One fairly short press release from Occidental Petroleum Corp. (NYSE: OXY) announces some big changes to the company’s asset base. Oxy has agreed to sell its oil and gas operations in Argentina to China Petrochemical Corp., or Sinopec, for an after-tax gain of about $2.5 billion. At the same time, the company will buy $3.2 billion of oil and gas properties in North Dakota’s Bakken shale region and gas-producing assets from Royal Dutch Shell plc (NYSE: RDS-A) in south Texas.
But wait — there’s more. Oxy also announced that it would purchase an additional 13% of the general partner of Plains All American Pipeline, LP (NYSE: PAA), bringing its total stake in the general partner to 35%. Oxy will also acquire from a subsidiary of Sempra Energy (NYSE: SRE) Sempra’s 50% stake in a joint-venture gas-fired power plant in southern California. Finally, the company will boost its dividend by 21%, from $0.38 to $0.46 per quarter, beginning with the April 2011 payment. Whew!
The sale of the Argentine assets, coupled with the purchase of the North Dakota and south Texas properties is expected to add a net 6,000 barrels of oil equivalent/day (boepd) to Oxy’s production. Oxy noted that it is giving up about 44,000 boepd by selling the Argentine assets, but eventually gain 50,000 boepd from the acquisitions.
The North Dakota properties currently produce about 5,500 boepd, which the company will add to more than 6,000 boepd it produces from other properties in the Bakken’s Williston Basin. Oxy expects to raise production in the Bakken play to “at least” 30,000 boepd in the next five years.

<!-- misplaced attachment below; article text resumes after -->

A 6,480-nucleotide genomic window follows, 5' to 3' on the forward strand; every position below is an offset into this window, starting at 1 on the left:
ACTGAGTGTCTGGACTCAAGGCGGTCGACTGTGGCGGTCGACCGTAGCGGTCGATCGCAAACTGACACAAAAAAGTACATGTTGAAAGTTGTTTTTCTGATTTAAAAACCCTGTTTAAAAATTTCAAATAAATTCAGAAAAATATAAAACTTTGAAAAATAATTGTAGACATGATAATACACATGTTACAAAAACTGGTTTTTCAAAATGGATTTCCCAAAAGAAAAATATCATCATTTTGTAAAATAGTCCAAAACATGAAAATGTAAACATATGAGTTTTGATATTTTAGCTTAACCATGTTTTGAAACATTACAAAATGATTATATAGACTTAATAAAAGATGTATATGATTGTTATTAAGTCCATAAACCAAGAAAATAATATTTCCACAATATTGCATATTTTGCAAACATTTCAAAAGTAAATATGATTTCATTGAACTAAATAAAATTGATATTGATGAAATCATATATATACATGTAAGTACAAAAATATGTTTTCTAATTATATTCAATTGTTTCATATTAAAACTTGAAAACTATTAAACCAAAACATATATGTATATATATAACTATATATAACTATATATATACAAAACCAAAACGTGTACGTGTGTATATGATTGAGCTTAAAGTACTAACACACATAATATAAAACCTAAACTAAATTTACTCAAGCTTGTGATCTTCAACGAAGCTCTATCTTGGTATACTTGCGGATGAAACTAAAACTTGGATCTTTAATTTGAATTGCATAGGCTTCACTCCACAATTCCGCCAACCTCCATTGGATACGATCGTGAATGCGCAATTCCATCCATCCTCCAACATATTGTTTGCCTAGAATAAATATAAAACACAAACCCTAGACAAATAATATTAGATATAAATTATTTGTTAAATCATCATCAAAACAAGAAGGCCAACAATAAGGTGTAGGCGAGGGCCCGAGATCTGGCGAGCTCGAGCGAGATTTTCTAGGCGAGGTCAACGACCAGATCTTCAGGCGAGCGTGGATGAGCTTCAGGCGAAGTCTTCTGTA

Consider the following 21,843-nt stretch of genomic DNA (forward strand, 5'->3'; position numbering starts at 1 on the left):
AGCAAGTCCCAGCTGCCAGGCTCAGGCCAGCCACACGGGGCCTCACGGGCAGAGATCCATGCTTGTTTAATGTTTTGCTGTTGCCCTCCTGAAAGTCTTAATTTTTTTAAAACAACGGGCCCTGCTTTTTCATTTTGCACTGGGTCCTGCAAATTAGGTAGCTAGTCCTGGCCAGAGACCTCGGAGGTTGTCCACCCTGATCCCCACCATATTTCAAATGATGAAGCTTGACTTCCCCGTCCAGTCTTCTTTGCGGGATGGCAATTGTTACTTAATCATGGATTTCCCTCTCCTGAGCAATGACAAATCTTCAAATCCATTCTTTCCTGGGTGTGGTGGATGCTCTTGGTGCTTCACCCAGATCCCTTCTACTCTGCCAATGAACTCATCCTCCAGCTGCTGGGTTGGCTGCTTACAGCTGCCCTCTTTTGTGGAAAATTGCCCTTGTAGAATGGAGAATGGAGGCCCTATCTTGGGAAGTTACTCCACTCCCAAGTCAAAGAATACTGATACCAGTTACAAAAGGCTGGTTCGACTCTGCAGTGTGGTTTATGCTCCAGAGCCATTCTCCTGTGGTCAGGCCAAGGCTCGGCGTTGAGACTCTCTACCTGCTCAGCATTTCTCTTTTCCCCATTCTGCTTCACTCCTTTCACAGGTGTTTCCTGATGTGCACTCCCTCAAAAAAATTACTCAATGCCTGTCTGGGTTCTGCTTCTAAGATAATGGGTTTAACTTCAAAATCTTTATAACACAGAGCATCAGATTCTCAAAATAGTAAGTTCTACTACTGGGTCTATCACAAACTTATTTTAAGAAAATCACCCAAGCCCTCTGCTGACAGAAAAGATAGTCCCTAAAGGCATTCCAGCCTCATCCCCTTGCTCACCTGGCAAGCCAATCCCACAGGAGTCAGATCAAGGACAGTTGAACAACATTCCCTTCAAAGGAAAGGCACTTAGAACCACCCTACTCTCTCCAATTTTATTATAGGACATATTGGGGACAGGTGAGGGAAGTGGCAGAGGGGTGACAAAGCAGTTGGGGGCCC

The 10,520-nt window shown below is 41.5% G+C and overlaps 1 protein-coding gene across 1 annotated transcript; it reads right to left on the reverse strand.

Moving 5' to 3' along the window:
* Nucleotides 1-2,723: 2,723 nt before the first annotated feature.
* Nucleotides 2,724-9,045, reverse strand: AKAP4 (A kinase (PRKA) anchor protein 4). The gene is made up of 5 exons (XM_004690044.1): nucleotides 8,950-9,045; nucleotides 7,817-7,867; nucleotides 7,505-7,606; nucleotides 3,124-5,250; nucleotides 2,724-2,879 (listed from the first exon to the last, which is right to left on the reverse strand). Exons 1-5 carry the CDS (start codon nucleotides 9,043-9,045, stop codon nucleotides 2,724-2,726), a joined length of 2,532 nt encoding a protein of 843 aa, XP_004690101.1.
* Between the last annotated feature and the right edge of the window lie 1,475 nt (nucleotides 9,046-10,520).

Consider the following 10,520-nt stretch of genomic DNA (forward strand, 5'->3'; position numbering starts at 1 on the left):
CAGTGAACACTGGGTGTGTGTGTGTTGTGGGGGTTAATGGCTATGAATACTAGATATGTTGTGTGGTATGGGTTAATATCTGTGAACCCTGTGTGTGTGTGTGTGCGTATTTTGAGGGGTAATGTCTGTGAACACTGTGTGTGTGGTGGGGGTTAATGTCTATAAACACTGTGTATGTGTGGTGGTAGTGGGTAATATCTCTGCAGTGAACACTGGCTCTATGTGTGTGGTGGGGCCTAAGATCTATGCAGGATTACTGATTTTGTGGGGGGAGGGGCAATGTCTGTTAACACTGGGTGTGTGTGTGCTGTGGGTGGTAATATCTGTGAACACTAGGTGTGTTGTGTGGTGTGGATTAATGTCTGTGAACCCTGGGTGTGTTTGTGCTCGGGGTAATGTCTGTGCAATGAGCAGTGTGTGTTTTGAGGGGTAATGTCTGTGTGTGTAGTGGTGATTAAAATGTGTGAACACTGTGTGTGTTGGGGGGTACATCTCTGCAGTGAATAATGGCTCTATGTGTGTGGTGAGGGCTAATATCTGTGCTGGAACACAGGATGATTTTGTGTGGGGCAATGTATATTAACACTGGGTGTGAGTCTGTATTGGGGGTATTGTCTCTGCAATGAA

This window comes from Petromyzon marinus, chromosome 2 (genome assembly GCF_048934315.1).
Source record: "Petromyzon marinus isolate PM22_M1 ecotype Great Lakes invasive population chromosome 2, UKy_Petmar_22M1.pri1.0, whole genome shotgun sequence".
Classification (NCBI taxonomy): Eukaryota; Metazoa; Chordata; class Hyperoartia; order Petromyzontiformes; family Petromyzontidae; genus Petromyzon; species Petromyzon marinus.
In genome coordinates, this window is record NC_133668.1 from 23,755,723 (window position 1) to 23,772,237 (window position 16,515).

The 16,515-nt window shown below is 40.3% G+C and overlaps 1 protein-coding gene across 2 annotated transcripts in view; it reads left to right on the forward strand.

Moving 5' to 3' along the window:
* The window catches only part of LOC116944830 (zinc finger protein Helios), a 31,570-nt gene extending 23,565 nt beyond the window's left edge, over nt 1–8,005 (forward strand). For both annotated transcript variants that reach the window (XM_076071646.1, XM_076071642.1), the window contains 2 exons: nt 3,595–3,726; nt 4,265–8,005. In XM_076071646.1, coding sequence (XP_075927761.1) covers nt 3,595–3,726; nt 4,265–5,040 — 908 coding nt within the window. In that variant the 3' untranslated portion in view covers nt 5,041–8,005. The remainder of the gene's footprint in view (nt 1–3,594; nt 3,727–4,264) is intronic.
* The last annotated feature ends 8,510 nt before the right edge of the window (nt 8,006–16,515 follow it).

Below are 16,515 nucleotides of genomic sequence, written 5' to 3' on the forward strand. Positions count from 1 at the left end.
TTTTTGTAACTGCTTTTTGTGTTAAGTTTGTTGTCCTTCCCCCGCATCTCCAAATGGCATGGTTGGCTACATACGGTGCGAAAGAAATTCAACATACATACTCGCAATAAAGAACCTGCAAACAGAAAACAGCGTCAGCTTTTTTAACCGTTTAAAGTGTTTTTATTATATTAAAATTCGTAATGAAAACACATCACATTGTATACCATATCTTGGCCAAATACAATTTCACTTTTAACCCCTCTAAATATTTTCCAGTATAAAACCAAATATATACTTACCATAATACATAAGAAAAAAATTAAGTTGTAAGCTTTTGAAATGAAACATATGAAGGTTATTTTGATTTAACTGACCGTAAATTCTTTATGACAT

The south Texas properties currently produce about 200 million cubic feet per day of natural gas equivalent. Oxy did not say what growth it expected from these properties, but did say that they include “an excellent inventory of drilling opportunities.”
The primary driver for this re-arrangement has got to be Oxy’s effort to boost its reserves and its production growth. The company’s chairman/CEO noted that the acquisitions, combined with others the company has made earlier in the year, will help Oxy meet production growth projections of 5%-8%.
According to the company’s 2009 annual report, Oxy added just 92 million barrels of oil equivalent of proved reserves in 2009, mainly in southern California, through new discoveries. Total production in 2009 was 643 million barrels of oil equivalent. Total reserves additions summed to 483 million barrels of oil equivalent. That ratio had to change, and these deals will help do that.
Oxy’s share price is up about 2% in early trading today, at $92.90/share. The stock set a new 52-week high earlier this week when crude prices topped $90/barrel.